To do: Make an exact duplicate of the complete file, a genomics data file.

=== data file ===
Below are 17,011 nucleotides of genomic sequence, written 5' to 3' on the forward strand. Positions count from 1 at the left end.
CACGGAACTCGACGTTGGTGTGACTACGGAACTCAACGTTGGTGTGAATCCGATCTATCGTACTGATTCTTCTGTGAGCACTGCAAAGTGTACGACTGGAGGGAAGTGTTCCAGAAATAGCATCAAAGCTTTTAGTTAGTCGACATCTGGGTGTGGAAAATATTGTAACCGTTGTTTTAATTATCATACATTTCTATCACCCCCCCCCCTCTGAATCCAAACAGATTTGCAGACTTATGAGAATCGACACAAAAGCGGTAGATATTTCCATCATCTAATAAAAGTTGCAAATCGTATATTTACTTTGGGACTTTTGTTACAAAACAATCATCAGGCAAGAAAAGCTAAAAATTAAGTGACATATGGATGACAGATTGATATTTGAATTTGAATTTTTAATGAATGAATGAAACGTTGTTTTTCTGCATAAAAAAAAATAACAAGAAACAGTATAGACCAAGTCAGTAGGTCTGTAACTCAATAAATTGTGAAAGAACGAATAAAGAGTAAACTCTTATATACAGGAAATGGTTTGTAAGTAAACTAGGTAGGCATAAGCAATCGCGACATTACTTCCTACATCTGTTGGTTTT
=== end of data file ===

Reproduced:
Below are 17,011 nucleotides of genomic sequence, written 5' to 3' on the forward strand. Positions count from 1 at the left end.
CACGGAACTCGACGTTGGTGTGACTACGGAACTCAACGTTGGTGTGAATCCGATCTATCGTACTGATTCTTCTGTGAGCACTGCAAAGTGTACGACTGGAGGGAAGTGTTCCAGAAATAGCATCAAAGCTTTTAGTTAGTCGACATCTGGGTGTGGAAAATATTGTAACCGTTGTTTTAATTATCATACATTTCTATCACCCCCCCCCCTCTGAATCCAAACAGATTTGCAGACTTATGAGAATCGACACAAAAGCGGTAGATATTTCCATCATCTAATAAAAGTTGCAAATCGTATATTTACTTTGGGACTTTTGTTACAAAACAATCATCAGGCAAGAAAAGCTAAAAATTAAGTGACATATGGATGACAGATTGATATTTGAATTTGAATTTTTAATGAATGAATGAAACGTTGTTTTTCTGCATAAAAAAAAATAACAAGAAACAGTATAGACCAAGTCAGTAGGTCTGTAACTCAATAAATTGTGAAAGAACGAATAAAGAGTAAACTCTTATATACAGGAAATGGTTTGTAAGTAAACTAGGTAGGCATAAGCAATCGCGACATTACTTCCTACATCTGTTGGTTTT